"As for the article going far and wide... I disagree that this is good. Bad news. SO many people will now miss the point. 'Legitimizes' the wrong ideas."

Well, at least it's been enjoyable to look at the color & composition.
The artist in me will undoubtedly steal that set and 
come to believe it was my idea.

Virginia remained calm:
"This discussion has made me really examine why I'm not outraged--- and I am sorry to say it is at least partly because I don't expect any better from...Public Opinion of Textile Arts in general."
She's worked in the art world.

1997 catalog by Eli Leon & Lawrence Rinder

We can view Eli Leon as Effie's partner like her quilter Irene Banks. He gave Effie her pseudonym, promoted the work of a woman who requested privacy and collected her quilts as obsessively as she sewed them. (He had 400 when he died last year.)

1987 catalog by Eli Leon: 
Who'd A Thought It: Improvisation in African-American Quiltmaking. 
San Francisco Craft & Folk Art Museum

Effie Mae Martin Howard (1936-2006)

Relevant quilt by Joe Cunningham

*Sorry, VV


  1. BAMPFA (UC Berkeley Art Museum and Pacific Film Archive) is currently doing a virtual exhibit of Rosie Lee Tompkins quilts. I think it can be accessed bampfa.org/rosie-lee-tompkins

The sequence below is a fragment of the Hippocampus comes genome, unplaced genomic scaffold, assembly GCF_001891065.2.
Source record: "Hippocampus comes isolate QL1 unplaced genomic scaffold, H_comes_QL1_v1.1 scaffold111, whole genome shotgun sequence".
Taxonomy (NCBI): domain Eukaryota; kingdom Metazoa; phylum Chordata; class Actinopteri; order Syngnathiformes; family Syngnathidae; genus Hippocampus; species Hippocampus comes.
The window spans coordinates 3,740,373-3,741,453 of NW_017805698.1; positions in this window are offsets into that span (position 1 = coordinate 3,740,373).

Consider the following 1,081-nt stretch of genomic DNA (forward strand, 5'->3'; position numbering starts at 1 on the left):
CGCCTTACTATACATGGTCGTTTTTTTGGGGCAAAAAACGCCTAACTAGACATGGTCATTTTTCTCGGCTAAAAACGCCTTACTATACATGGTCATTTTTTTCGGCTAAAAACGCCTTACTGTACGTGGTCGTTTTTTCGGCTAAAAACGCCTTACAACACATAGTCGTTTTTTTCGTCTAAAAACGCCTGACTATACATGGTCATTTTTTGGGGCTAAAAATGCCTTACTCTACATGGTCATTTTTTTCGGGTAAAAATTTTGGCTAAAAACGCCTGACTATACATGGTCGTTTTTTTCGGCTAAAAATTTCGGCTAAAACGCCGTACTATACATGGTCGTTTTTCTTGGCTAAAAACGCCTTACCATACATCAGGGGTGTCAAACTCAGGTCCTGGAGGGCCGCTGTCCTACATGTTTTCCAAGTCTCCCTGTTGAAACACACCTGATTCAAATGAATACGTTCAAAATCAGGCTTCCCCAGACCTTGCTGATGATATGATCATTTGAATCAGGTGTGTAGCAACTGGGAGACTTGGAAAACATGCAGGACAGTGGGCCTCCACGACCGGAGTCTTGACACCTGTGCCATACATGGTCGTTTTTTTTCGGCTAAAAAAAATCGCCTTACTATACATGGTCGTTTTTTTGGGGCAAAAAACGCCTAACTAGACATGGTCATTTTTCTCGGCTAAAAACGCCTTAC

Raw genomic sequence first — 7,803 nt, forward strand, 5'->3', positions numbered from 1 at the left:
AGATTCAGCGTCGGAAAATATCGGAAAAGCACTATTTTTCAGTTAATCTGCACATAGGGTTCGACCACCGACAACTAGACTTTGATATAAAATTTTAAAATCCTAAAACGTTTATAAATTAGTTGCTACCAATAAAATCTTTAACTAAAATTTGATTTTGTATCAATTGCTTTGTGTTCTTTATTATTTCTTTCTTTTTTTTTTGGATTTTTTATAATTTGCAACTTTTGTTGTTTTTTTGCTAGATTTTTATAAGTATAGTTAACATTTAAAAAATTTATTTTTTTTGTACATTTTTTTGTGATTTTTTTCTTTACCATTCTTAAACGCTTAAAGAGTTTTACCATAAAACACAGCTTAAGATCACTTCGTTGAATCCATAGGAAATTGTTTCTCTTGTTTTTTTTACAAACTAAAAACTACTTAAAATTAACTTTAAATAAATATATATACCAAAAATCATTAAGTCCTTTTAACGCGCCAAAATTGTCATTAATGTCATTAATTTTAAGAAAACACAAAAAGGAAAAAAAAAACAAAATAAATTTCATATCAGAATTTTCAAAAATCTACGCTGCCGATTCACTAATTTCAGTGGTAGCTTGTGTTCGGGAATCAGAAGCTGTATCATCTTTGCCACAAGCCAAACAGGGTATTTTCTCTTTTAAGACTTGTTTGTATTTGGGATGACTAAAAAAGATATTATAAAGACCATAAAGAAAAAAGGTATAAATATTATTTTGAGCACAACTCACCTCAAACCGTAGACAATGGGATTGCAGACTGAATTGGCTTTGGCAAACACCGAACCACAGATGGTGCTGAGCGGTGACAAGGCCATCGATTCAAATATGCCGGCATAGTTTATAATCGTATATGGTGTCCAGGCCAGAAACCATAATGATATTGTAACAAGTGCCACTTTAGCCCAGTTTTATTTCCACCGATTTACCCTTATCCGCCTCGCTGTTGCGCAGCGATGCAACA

2. My friend (who knows I don't read the NY Times) sent me this link yesterday. I was so proud of my white male art critic, as he used the exact same initials that Julie used in his note to me. Thanks for sharing this!

  3. Thanks for the NYT link. The museum link that worked for me was bampfa.org/rosie-lee-tompkins-media

    I wonder if the constant comparisons to paintings is due to the writers and critics thinking people are more familiar with abstract/modern paintings than they are with non-traditional quilts? I know back in the day, art classes did not cover any textile art works. Nothing at all. Not even the home ec classes as they were then known did. Then again, I don't think the art classes covered much abstract painted art works in what little art history that was covered either.